The Early Record Industry in Australia – Part 6

For several years the Australian music industry was dominated by a few players who enjoyed a more or less monopolistic position. In the infant period of the industry Edison Co. dominated the record business with its cylinders and from 1931 on EMI had the monopoly of record distribution in Australia, which was not challenged until the end of World War II. Therefore, the period with a considerable level of competition in the Australian music industry lasted from 1924 to 1931.


Apart from the innovative but failed experiments of World Record Company, the market was controlled by Brunswick Records, Vocalian Co., Gramophone Co. and Columbia Graphophone Co. Beside this oligopoly we can find only those importers of cheap records which distributed them through department stores, draperies, petrol station and other non-music retailers. However, these firms were driven out of the market after the duties on imported records were raised in the wake of the Tariff Board Inquiry in 1928. 

Figure 1: Record producers in Australia (1924-1934)

Despite this success the Australian music majors were faced further sales decreases and blamed it on commercial broadcasting. By the early 1930s the increased range and quality of radio broadcasts was stirring concern that music programs on radio were having an adverse effect on the record business. Especially the so-called B-class radio stations, which were wholly depended on advertising income and therefore played popular dance and jazz records, were highly on critique by the record labels and the closely allied music publishers. The main problem addressed by the labels and publishers was that “[t]he public (…) will not buy so long as they can get the items over the air, practically free” (p. 289) as the Sydney Moring Herald quoted a representative of a local record company.[1] In the same article, the record manufacturers announced to boycott radio stations, which broadcast their records without their permission. Since the record companies could only come to an agreement with the A stations, the broadcasting ban was imposed over the B stations in November 1931. However, the record labels had to realize that the ban more severley hurt their economic position than that of the radio stations. After a year of boycott the ban was removed in July 1933, after the B stations had agreed to pay an annual lump sum for the right to broadcast recordings and to make half an hour a week’s special advertising to the records of the labels as well as to announce the make of each record as it was played.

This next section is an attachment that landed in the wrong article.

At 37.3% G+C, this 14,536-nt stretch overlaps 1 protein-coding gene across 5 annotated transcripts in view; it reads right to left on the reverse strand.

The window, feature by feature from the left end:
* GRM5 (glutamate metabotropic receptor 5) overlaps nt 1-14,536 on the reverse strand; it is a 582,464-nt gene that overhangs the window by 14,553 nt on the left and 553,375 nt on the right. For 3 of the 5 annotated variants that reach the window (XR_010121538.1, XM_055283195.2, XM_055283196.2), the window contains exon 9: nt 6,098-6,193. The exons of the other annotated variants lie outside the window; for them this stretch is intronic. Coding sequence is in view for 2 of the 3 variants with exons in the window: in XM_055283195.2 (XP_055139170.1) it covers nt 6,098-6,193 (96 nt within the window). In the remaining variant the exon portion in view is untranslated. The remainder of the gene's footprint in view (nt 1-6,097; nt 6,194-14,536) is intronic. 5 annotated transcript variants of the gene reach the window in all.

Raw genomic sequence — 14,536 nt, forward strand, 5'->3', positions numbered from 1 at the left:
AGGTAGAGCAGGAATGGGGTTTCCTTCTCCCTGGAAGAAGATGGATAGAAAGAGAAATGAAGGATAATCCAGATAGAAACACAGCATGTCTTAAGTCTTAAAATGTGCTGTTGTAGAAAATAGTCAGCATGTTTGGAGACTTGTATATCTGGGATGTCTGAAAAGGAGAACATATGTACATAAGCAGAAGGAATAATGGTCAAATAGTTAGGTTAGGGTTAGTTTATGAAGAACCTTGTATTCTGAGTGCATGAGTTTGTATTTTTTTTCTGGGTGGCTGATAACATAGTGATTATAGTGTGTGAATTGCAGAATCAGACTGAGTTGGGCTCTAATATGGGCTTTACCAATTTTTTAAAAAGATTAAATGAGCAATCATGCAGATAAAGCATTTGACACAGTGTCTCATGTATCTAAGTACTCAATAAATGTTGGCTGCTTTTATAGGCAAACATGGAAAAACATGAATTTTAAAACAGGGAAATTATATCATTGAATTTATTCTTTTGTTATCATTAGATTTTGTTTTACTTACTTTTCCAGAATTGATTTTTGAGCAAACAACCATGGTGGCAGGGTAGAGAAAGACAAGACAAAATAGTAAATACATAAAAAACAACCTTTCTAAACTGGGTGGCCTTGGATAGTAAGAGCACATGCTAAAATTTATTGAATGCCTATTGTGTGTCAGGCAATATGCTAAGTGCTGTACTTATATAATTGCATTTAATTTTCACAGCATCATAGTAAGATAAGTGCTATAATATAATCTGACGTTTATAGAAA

At the end, it turned out that the record companies won a battle but lost the war. Since the radio stations in Australia began to use lacquer discs to pre-record program material, they became independent from on locally-produced records latest in 1934. Hence, the new technology enabled the broadcasters to produce instantaneous recordings without huge investments for pressing plants. In the following, radio stations did not any more promote locally produced records and the record sales slumped to an all time low. The managers of the remaining monopolist EMI were not as farsighted as Pemberton Billing, who tried in his short-lived experiment to use radio as a promotional tool for record sales.

To sum it up, the recession in the Australian music industry started before Great Depression hit the economy on the whole and can be blamed on a lack of competition, a protectionist trade policy, and mainly on the unproductive fight against radio stations. As a result no domestic repertory was produced in country and Australian musicians were forced to start their careers abroad.


Laird Ross, 1999, „Sound Beginnings. The early record industry in Australia, Strawberry Hills, NSW: Currency Press. ISBN: 9780868195797

See also:
The Early Record Industry in Australia – part 1, part 2, part 3, part 4 and part 5

[1] Sydney Morning Herald: “Broadcasting – Restriction on records – Manufacturers taking action”, 23 October 1931, p. 9


Leave a Reply

Fill in your details below or click an icon to log in:

WordPress.com Logo

You are commenting using your WordPress.com account. Log Out /  Change )

Facebook photo

You are commenting using your Facebook account. Log Out /  Change )

Connecting to %s

This site uses Akismet to reduce spam. Learn how your comment data is processed.

July 2011



RSS Unknown Feed

  • An error has occurred; the feed is probably down. Try again later.

Blog Stats

  • 584,666 hits

%d bloggers like this: